Shares tumbled in the last trading day before the Thanksgiving holiday, as unemployment benefits claims fell to their lowest level since 1969 for the first time. Markets are increasingly reflecting on expectations that the Federal Reserve will reduce support from markets and the economy.
Immediately after the open, the Dow Jones Industrial Average was down 126 points, or 0.4%. The index climbed 194 points on Tuesday. The S&P 500 and Nasdaq Composite lost 0.4% and 0.7%, respectively.
According to the Labor Department, jobless claims fell to 199,000, the lowest level of initial claims since November 15, 1969, and far better than the expected 260,000. This continues the trend of consolidation in the labor market.
Following the jobless claims result, markets began to reflect even more chances that the Fed would accelerate the pace of monetary policy tightening. The 2-year Treasury yield rose to 0.65% from 0.61% before the data was released.
The 10-year Treasury yield rose to 1.69% from 1.66% before the data. This indicates that traders see the Fed potentially sharply reducing the size of its bond program, which will drag bond prices down, raising their yields.
The effect on the stock market is that domestic and business lending becomes harder, potentially slowing economic growth. For some companies, higher returns on longer-lasting government bonds lower their valuations significantly because higher bond yields make future profits less valuable.
Inflation data didn’t do much to change the market outlook. The core personal consumption expenditure index, a key inflation measure the Fed tracks, rose 4.1% year-over-year in October, in line with estimates and higher than the previous reading of 3.7%.
Personal spending rose 1.3% month-on-month in October, more than the expected 1% increase. Inflation, for the time being, is not deterring consumers from spending as households still have cash reserves partly as a result of economic stimulus.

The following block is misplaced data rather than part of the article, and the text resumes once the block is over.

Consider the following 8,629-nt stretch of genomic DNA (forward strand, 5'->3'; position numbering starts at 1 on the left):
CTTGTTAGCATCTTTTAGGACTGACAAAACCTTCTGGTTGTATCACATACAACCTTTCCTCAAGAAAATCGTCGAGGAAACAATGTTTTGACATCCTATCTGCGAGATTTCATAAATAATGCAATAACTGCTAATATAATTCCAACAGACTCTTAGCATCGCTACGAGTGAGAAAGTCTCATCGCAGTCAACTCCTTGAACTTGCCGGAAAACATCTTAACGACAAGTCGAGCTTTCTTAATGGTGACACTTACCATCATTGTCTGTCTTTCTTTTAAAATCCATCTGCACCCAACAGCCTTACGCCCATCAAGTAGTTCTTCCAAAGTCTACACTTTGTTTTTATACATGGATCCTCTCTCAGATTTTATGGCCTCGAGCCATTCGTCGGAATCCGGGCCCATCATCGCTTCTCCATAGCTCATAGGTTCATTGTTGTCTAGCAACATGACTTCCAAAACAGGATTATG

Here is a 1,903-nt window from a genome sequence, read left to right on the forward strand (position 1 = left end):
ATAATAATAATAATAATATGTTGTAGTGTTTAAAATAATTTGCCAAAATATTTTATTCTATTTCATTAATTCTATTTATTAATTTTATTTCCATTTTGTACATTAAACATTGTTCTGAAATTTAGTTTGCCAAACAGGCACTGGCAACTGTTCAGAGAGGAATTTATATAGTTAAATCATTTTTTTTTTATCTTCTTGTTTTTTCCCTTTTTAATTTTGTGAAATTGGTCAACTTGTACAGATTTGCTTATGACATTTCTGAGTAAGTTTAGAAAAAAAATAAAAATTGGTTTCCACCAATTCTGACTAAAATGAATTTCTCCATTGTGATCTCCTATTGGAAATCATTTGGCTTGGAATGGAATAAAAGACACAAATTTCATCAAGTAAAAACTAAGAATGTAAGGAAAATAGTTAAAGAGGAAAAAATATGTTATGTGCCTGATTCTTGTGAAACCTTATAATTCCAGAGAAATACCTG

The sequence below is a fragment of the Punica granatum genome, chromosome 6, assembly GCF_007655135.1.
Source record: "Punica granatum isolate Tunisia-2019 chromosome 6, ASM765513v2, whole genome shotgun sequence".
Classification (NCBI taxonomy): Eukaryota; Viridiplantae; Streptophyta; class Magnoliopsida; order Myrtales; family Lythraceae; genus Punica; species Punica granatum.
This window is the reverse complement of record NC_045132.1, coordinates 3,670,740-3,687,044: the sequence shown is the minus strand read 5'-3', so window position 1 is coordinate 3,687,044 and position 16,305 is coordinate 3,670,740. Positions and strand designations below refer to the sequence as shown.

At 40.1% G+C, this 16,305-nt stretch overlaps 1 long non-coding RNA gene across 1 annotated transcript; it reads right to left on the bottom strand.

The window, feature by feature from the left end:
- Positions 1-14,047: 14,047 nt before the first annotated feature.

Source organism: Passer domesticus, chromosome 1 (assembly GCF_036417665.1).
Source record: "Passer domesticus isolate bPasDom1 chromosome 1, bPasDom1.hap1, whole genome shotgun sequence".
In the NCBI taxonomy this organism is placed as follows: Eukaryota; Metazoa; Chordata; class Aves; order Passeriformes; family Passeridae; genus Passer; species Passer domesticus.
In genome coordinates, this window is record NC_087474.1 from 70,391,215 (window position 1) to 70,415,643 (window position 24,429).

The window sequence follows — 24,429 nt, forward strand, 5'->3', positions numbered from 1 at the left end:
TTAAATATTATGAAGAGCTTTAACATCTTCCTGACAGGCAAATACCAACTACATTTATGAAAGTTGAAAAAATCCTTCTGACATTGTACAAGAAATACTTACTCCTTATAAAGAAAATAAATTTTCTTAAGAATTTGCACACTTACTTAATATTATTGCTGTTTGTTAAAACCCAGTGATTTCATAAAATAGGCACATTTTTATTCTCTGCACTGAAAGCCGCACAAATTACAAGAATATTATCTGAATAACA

But overall, all economic data is viewed as “inflation,” which has strong implications for Fed policy changes.
Elsewhere, orders for durable goods fell 0.5% month-on-month in October, worse than the consensus economist forecast of 0.3% growth. It is widely expected that consumers will move away from buying more services and fewer goods in favor of having homes stocked during the pandemic.
The Nasdaq is down more than 2% from its Friday close. In that time the 10-year Treasury yield has increased, putting the most weight on expensive tech stocks as many tech companies expect a substantial portion of their profits to come years down the line.
Here are five stocks trending Wednesday,
Gap (ticker: GPS) fell more than 23% after the clothing retailer failed to meet expectations for quarterly results and lowered its full-year outlook.
Nordstrom (JWN), another clothing retailer, also had results down 29% after failing to impress, underscoring higher labor costs and supply-chain issues.
Autodesk (ADSK) was down 16%. The software group’s sales and earnings met expectations, but its outlook disappointed the market.
Pure Storage (PSTG) stock rose 11% after the company reported a profit of 22 cents per share, on sales of $563 million, beating estimates by 12 cents per share, above expectations of $531 million.
Anaplan (Plan) stock fell 21% after the company reported a loss of 9 cents per share, below analyst estimates of a loss of 14 cents, on sales of $144.3 million, above expectations of $133.8 million.
Write to Jacob Sonenshine at [email protected]